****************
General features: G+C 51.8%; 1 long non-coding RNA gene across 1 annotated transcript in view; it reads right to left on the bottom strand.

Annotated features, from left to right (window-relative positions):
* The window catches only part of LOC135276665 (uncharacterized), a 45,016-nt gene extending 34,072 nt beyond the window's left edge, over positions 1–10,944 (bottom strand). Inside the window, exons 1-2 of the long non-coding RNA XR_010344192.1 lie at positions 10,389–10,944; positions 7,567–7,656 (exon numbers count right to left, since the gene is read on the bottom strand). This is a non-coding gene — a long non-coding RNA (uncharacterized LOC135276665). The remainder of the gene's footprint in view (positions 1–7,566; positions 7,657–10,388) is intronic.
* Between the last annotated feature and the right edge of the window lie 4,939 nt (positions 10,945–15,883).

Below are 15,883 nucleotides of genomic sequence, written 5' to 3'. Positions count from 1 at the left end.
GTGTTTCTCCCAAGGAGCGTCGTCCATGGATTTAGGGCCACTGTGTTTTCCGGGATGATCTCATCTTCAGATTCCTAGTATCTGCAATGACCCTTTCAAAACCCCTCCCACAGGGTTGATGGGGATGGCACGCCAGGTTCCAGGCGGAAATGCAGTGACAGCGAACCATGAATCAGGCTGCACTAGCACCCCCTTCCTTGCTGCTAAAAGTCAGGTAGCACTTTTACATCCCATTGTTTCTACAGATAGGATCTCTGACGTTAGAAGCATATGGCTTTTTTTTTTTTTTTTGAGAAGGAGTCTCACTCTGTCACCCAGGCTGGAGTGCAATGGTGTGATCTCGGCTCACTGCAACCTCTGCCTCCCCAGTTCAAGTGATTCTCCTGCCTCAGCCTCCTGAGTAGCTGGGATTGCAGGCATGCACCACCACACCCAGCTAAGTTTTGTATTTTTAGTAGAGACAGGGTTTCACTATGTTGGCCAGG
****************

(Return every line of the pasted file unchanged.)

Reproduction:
General features: G+C 51.8%; 1 long non-coding RNA gene across 1 annotated transcript in view; it reads right to left on the bottom strand.

Annotated features, from left to right (window-relative positions):
* The window catches only part of LOC135276665 (uncharacterized), a 45,016-nt gene extending 34,072 nt beyond the window's left edge, over positions 1–10,944 (bottom strand). Inside the window, exons 1-2 of the long non-coding RNA XR_010344192.1 lie at positions 10,389–10,944; positions 7,567–7,656 (exon numbers count right to left, since the gene is read on the bottom strand). This is a non-coding gene — a long non-coding RNA (uncharacterized LOC135276665). The remainder of the gene's footprint in view (positions 1–7,566; positions 7,657–10,388) is intronic.
* Between the last annotated feature and the right edge of the window lie 4,939 nt (positions 10,945–15,883).

Below are 15,883 nucleotides of genomic sequence, written 5' to 3'. Positions count from 1 at the left end.
GTGTTTCTCCCAAGGAGCGTCGTCCATGGATTTAGGGCCACTGTGTTTTCCGGGATGATCTCATCTTCAGATTCCTAGTATCTGCAATGACCCTTTCAAAACCCCTCCCACAGGGTTGATGGGGATGGCACGCCAGGTTCCAGGCGGAAATGCAGTGACAGCGAACCATGAATCAGGCTGCACTAGCACCCCCTTCCTTGCTGCTAAAAGTCAGGTAGCACTTTTACATCCCATTGTTTCTACAGATAGGATCTCTGACGTTAGAAGCATATGGCTTTTTTTTTTTTTTTTGAGAAGGAGTCTCACTCTGTCACCCAGGCTGGAGTGCAATGGTGTGATCTCGGCTCACTGCAACCTCTGCCTCCCCAGTTCAAGTGATTCTCCTGCCTCAGCCTCCTGAGTAGCTGGGATTGCAGGCATGCACCACCACACCCAGCTAAGTTTTGTATTTTTAGTAGAGACAGGGTTTCACTATGTTGGCCAGG